By Josh Smith and Matt Spetalnick
SEOUL/WASHINGTON (Reuters) - A senior North Korean official is headed to New York for talks with U.S. Secretary of State Mike Pompeo, the latest indication that an on-again-off-again summit between President Donald Trump and North Korea's leader may go ahead next month.
"We have put a great team together for our talks with North Korea," Trump said in a Twitter post on Tuesday. "Meetings are currently taking place concerning Summit, and more. Kim Young (sic) Chol, the Vice Chairman of North Korea, heading now to New York. Solid response to my letter, thank you!"
Kim Yong Chol, vice chairman of the ruling Workers' Party's Central Committee and formerly head of a top North Korean military intelligence agency, will meet with Pompeo later this week, White House spokeswoman Sarah Sanders said.
"The United States continues to actively prepare for President Trump’s expected summit with leader Kim in Singapore," she said.
The North Korean envoy was scheduled to fly to the United States on Wednesday after speaking to Chinese officials in Beijing, South Korea's Yonhap news agency said.
The talks show that planning for the unprecedented summit, initially scheduled for June 12, is moving ahead after Trump called it off last week in a letter to the North's leader, Kim Jong Un.
A day later, Trump, who frequently exchanged insults and threats with Kim Jong Un before they began talking about a summit, said he had reconsidered and officials from both countries were meeting to work out details.
Kim Yong Chol will be the most senior North Korean official to meet top officials for talks in the United States since Jo Myong Rok, a marshal, met then-President Bill Clinton at the White House in 2000.
Kim Yong Chol coordinated the North Korean president's two meetings with Pompeo in April and May.
North Korea has faced years of isolation and economic sanctions over its nuclear and missile programmes since it conducted its first nuclear test in 2006.
The North had tested missiles believed to be capable of reaching the United States but Trump has vowed not to let Pyongyang develop one that could deliver a nuclear warhead.
North Korea has rejected U.S. demands for it to unilaterally abandon its nuclear programme. It defends its nuclear and missile programmes as a deterrent against what it sees as U.S. aggression. The United States stations 28,500 troops in South Korea, a legacy of the 1950-53 Korean War.
This week's talks and meetings on the border between North and South Korea are aimed at determining whether North Korea is prepared to make sufficient commitments toward getting rid of its nuclear weapons, a U.S. official said.
Kim Jong Un has sent favorable signals in recent days and Trump’s aides will soon assess whether he is willing to take serious steps before making a final decision on whether to go ahead with the summit, the official said, speaking on condition of anonymity.
DATE IN FLUX
Kellyanne Conway, a top adviser to Trump, told Fox News a summit might not take place on the date originally set but perhaps might go ahead shortly after.
Events have moved quickly since Kim Jong Un made a conciliatory New Year’s address at the end of last year, following months of sharply rising tension and war-like rhetoric between Trump and Kim.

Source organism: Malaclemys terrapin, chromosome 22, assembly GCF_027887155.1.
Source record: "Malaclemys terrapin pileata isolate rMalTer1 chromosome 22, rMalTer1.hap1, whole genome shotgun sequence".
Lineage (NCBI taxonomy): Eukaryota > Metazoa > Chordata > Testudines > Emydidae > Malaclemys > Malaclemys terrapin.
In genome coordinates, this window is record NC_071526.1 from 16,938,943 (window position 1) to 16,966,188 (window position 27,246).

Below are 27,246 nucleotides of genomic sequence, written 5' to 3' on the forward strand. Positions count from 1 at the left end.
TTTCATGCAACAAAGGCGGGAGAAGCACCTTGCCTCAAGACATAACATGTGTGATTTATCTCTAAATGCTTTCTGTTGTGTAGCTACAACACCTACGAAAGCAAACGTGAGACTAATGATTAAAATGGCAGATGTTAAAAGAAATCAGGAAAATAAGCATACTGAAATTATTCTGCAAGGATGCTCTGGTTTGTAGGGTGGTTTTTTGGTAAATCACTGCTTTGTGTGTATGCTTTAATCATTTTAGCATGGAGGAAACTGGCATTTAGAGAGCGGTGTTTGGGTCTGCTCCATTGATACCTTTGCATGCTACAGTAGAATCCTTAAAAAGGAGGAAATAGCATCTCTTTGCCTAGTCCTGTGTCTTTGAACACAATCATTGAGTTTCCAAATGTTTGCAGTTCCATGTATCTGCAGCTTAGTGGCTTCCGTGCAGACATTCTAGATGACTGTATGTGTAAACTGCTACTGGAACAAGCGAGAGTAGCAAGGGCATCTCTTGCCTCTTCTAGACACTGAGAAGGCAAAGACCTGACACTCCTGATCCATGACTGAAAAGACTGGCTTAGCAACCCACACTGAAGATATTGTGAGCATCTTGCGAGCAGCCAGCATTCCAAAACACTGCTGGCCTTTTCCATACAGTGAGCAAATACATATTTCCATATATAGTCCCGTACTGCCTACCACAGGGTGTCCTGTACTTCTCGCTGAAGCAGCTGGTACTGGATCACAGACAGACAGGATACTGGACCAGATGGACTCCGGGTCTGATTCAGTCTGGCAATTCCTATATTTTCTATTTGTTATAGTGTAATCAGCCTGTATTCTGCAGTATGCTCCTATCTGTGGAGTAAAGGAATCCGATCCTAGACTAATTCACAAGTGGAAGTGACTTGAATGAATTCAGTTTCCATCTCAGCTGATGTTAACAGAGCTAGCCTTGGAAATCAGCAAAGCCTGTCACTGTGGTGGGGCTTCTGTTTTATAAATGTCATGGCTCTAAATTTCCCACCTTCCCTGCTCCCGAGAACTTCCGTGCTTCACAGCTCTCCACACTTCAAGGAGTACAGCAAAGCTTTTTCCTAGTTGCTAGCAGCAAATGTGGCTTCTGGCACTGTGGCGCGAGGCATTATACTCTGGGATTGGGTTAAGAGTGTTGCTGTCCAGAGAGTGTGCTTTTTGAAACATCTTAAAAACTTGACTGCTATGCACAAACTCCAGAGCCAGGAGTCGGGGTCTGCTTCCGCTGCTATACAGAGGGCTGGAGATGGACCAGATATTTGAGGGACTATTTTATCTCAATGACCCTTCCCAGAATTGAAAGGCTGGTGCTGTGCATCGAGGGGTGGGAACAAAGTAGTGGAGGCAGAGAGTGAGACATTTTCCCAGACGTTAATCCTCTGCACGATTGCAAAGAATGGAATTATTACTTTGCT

Kim and South Korean President Moon Jae-in held a surprise meeting on Saturday at the border village of Panmunjom, during which they agreed the North Korea-U.S. summit must be held.
On Sunday, the U.S. State Department said American and North Korean officials had met at Panmunjom and the White House's Sanders said a U.S. delegation was meeting with a North Korean delegation in the demilitarized zone between the two Koreas.
North Korean leader Kim's de facto chief of staff, Kim Chang Son, meanwhile, flew to Singapore, the scheduled site of the meeting, via Beijing late on Monday, Japanese public broadcaster NHK reported.
At the same time, a "pre-advance" U.S. team was in Singapore to meet North Koreans and the White House announced on Tuesday that Trump would meet with Japanese Prime Minister Shinzo Abe on June 7.
The United States and South Korea blacklisted Kim Yong Chol
for supporting the North's nuclear and missile programmes in 2010 and 2016, respectively, so a visit to the United States would indicate the U.S. government has granted him a waiver.
During his tenure as a senior intelligence official, Kim was accused by South Korea of masterminding deadly attacks on a South Korean navy ship and an island in 2010. He was linked by U.S intelligence to a cyber attack on Sony Pictures in 2014.
North Korea denied any involvement in both attacks.
In Kim Jong Un and Moon's first meeting on April 27, they agreed to seek the "complete denuclearisation" of the Korean peninsula but did not define what that meant or how that would proceed.
North Korea has demanded the United States stop military exercises with South Korea, the North's Rodong Sinmun newspaper said.
South Korea's Defence Ministry said it did not have plans to change exercise schedules with the U.S. military.
(Additional reporting by Christine Kim, Hyonhee Shin and Jeongmin Kim in Seoul, Doina Chiacu, David Brunnstrom and James Oliphant in Washington, Michael Martina in Beijing, Kaori Kaneko, Malcolm Foster and Tim Kelly in Tokyo, Fathin Ungku in Singapore; Writing by Alistair Bell; Editing by Robert Birsel and Bill Trott)
This story has not been edited by Firstpost staff and is generated by auto-feed.
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Updated Date: May 30, 2018 00:07:02 IST